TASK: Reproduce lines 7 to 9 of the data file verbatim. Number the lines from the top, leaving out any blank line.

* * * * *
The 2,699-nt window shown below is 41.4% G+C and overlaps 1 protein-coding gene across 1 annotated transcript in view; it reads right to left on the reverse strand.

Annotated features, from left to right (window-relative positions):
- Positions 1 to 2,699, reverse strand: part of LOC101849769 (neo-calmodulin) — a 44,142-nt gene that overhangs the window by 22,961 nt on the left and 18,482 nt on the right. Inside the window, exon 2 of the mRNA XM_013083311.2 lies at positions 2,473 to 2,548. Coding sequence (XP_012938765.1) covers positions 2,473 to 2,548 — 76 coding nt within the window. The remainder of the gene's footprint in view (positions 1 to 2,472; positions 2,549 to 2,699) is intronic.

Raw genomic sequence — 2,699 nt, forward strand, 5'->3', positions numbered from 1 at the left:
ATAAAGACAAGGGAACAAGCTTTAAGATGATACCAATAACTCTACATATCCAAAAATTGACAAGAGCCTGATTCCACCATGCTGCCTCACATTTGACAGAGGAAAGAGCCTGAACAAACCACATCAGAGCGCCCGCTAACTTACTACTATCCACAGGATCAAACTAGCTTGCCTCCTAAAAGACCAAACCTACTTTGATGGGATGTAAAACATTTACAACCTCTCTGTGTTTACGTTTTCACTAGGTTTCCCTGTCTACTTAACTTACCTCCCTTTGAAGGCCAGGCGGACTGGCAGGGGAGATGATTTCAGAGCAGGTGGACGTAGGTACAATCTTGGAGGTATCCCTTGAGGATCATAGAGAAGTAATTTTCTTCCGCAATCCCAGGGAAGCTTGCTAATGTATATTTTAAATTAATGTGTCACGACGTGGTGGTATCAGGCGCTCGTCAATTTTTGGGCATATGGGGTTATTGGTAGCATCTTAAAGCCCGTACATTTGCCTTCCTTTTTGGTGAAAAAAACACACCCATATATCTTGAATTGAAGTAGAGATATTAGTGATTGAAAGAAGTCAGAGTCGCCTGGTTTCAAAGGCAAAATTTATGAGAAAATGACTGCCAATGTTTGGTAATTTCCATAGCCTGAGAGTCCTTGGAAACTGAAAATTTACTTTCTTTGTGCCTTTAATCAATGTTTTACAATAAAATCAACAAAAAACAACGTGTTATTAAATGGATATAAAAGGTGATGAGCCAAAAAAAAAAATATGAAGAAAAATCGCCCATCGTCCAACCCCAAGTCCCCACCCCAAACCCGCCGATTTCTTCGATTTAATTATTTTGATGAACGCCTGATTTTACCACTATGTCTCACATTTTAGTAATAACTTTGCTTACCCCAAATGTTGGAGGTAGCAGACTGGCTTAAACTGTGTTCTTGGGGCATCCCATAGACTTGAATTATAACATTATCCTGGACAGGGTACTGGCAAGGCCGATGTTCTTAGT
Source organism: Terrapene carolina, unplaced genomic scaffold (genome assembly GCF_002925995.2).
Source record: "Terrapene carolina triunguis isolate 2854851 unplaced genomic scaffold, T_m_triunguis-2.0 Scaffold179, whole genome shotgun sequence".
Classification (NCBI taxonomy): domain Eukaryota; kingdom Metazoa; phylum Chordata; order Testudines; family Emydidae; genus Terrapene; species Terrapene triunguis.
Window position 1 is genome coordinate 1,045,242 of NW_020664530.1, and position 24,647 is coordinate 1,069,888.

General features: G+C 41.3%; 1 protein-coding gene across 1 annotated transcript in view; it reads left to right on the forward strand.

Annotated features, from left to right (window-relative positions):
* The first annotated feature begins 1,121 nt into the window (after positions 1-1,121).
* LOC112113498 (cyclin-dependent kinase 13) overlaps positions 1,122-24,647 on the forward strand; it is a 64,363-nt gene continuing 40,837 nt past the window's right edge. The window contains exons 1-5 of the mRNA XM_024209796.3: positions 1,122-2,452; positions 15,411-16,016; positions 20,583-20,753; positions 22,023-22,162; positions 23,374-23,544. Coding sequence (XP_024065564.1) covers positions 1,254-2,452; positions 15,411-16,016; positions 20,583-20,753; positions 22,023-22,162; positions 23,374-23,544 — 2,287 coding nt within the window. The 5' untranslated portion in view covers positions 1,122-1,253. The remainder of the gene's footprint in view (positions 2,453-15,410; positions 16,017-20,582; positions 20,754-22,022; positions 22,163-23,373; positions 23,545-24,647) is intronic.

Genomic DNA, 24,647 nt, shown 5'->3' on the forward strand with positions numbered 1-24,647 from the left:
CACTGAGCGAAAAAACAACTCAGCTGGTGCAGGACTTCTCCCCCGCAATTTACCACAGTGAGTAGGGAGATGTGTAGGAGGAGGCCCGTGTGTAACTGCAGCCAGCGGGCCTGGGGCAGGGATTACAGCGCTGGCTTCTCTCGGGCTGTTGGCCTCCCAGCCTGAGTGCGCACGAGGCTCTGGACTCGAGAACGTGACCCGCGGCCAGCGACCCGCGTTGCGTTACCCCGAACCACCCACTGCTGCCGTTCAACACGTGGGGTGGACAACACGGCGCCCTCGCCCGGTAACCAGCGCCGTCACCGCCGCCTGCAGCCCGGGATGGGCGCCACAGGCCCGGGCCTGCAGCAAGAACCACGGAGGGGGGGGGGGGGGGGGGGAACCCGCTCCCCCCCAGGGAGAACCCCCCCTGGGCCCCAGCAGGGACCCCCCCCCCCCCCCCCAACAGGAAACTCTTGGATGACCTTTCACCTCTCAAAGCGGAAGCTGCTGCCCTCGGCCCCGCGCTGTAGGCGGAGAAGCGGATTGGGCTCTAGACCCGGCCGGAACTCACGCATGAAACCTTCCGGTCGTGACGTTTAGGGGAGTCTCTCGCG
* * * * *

Source record: "Terrapene carolina triunguis isolate 2854851 unplaced genomic scaffold, T_m_triunguis-2.0 Scaffold179, whole genome shotgun sequence".
Classification (NCBI taxonomy): domain Eukaryota; kingdom Metazoa; phylum Chordata; order Testudines; family Emydidae; genus Terrapene; species Terrapene triunguis.
Window position 1 is genome coordinate 1,045,242 of NW_020664530.1, and position 24,647 is coordinate 1,069,888.